First BIST PostDoc Day brings together 200 people to debate careers in research

By November 24, 2016February 23rd, 2017BIST

Professor Grill told BIST postdocs about his experience as a physicist working in biology with a multidisciplinary team.

Nearly 200 postdoctoral researchers from the six centers that make up the BIST met yesterday in the Sant Pau Art Nouveau Site to participate in the first BIST PostDoc Day.

The aim of the meeting was to create a space that allows postdoc researchers to share their expectations and concerns, to learn about the experience of researchers that have become entrepreneurs or group leaders, and to suggest ideas on how BIST can support and enhance their professional careers.

Professor Miquel Angel Pericàs, director of the BIST and ICIQ, kicked off the meeting by highlighting how important the postdoc community is to the BIST fully achieving its goals. Pericàs recalled that BIST wants to strengthen the research capacity of the six centers that make up the institute by promoting multidisciplinary cutting-edge projects, but above all by fostering its researchers’ potential through innovative training and talent-development activities.

The program of BIST PostDoc Day #1 featured a keynote speech by Professor Daniel Gerlich, group leader at the Institute of Molecular Biology in Vienna, who spoke about Assembly and function of cell division machinery, stressing the importance of collaboration between biologists and bioinformatics to the success of their research.

The second keynote speaker was Professor Stephan Grill, from the Dresden University of Technology, who shared his experience as a physicist working in the field of biology. Professor Grill was working in astrophysics when he was drawn to biology while attending a conference. His research currently focuses on the mechanisms that determine morphogenesis.

Professors Gerlich and Grill participated in the panel discussion entitled The next step: Should I stay or should I go?, joined by Stephen Dunne, managing director of the company Starlab, and Laura Nevola, CSO of the start-up IDP Pharma. The panelists shared their experiences in going from postdoc fellows to group leaders or how they made the decision to leave academics for industry. In the debate, the postdocs expressed some of their concerns, like for example how to know if you have a future as a researcher or should explore other options beyond academia, and how much freedom researchers have when working for a company. Professor Grill explained, “Postdocs have to be able to realistically evaluate their own situation” and act accordingly. Personal commitment and passion for the project is key in deciding whether to continue or look for other options. Both Professor Grill and Professor Gerlich stressed that to have a successful research career you have to be ambitious, take risks and manage risks properly.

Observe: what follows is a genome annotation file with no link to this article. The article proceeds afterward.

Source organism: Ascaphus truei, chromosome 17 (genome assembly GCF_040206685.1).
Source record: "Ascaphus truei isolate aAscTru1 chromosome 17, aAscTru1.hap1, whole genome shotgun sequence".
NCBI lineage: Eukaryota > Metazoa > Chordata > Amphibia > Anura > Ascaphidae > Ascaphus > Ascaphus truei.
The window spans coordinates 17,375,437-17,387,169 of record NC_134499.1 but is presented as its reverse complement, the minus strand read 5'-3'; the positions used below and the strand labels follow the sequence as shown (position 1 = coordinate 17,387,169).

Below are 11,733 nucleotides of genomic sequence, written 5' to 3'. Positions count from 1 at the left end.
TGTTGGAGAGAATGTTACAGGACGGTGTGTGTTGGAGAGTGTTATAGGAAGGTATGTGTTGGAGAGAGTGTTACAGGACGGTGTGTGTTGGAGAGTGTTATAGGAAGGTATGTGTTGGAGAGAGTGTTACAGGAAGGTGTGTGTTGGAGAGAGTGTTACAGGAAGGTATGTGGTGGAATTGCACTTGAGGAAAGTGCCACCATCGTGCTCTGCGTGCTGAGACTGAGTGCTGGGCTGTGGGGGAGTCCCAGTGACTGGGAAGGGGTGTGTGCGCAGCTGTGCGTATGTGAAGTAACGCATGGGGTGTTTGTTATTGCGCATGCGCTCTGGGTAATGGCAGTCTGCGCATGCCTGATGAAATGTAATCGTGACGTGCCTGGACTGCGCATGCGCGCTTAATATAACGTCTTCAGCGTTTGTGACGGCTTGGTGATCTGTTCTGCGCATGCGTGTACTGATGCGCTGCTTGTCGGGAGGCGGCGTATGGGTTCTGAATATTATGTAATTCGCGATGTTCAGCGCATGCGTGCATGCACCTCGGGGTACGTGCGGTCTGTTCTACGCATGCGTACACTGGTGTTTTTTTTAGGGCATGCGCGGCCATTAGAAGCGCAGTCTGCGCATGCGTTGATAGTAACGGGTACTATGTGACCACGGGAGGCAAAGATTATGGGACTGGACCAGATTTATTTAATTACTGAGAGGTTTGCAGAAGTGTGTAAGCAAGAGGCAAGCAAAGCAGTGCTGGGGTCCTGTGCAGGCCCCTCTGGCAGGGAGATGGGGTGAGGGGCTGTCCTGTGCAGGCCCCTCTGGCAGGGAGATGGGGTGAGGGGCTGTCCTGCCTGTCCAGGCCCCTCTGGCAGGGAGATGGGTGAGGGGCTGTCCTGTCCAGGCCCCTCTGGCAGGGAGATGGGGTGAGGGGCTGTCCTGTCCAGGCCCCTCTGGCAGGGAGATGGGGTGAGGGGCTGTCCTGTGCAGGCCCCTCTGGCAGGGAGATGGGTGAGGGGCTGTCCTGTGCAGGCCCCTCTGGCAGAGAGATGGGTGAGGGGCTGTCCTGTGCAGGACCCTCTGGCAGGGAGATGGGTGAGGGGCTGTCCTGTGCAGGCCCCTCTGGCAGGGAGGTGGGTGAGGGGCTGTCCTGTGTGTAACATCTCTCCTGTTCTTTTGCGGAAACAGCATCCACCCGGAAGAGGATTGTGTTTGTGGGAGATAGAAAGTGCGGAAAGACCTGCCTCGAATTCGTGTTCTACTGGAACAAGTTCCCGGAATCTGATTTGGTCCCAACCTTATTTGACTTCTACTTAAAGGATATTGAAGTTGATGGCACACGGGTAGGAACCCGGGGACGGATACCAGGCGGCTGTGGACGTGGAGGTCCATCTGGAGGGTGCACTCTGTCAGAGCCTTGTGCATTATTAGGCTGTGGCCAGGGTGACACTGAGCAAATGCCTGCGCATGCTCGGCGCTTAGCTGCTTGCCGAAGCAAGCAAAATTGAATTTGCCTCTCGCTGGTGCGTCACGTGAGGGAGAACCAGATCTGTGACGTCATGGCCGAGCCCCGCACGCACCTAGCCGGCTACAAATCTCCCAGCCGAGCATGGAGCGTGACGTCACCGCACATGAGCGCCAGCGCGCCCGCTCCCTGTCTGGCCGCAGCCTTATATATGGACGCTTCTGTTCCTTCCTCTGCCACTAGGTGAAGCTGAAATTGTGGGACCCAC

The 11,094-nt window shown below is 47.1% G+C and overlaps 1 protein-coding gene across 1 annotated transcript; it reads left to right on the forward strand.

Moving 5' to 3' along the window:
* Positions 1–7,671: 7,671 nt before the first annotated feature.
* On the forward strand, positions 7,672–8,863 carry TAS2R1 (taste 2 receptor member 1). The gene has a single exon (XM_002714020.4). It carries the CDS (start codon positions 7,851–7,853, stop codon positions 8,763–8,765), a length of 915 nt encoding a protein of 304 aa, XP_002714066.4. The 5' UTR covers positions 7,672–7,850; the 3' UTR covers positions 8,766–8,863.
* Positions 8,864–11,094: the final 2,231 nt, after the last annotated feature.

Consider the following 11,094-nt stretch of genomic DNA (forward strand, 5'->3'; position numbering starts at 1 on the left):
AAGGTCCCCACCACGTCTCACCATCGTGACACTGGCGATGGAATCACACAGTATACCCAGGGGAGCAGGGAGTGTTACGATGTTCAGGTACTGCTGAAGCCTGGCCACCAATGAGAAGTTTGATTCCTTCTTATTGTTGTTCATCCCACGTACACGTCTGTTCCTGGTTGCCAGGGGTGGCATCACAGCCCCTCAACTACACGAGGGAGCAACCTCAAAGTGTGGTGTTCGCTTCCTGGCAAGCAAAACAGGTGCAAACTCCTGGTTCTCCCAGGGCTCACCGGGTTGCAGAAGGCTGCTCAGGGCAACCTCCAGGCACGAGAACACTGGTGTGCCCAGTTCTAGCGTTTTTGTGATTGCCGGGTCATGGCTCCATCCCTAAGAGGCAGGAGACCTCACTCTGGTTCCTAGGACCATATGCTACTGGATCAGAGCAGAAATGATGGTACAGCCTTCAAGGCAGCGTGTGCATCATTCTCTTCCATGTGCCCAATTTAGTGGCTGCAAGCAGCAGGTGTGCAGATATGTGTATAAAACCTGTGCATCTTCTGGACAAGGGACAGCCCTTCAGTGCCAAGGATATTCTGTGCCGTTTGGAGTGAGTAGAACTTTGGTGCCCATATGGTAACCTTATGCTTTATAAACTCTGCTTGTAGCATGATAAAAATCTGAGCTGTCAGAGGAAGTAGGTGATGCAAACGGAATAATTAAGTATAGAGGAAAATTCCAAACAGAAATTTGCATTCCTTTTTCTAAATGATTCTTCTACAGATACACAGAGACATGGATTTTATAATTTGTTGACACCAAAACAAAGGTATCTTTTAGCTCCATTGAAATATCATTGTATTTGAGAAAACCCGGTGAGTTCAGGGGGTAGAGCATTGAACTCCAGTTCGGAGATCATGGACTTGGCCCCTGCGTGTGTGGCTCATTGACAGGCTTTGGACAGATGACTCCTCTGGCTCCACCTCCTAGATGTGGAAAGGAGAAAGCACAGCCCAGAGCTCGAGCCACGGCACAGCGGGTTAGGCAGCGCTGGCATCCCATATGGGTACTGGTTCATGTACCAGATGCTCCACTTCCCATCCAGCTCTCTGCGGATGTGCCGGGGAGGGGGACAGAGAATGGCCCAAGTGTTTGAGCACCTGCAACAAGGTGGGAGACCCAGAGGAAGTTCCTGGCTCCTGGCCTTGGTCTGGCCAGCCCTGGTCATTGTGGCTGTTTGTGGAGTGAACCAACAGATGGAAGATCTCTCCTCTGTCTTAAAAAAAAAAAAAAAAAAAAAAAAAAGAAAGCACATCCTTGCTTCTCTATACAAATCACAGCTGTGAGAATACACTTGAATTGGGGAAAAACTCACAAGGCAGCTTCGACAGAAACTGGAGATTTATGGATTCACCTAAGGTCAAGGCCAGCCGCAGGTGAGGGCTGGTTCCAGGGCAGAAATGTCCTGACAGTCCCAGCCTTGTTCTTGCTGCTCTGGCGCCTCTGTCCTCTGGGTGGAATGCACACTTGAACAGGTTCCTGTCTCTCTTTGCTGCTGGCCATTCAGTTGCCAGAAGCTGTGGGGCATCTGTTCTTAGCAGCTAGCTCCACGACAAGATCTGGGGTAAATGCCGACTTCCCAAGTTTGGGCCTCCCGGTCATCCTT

Being willing to take risks is also key in the move to industry. As Laura Nevola explained, “In the pharma sector, for example, starting your own business means throwing yourself into a long process that will take 5 to 10 years to succeed, if you do succeed.”  For Stephen Dunne, “Working in a company means being open to always learning new things, being ready to take risks and prepared to do things differently.” Dunne also warned that you have to be realistic when working in industry because “Sometimes the science you are doing, your research, is very good but you realize that nobody is going to buy it.”

The first BIST PostDoc Day, that has received support from the Generalitat de Catalunya, closed with an “Unconference Session” that gave participants the chance to share information and ideas in an informal setting. In his closing remarks, Andreu Mas-Colell, president of the BIST, thanked the postdocs for their enthusiastic participation and their effort in organizing the event.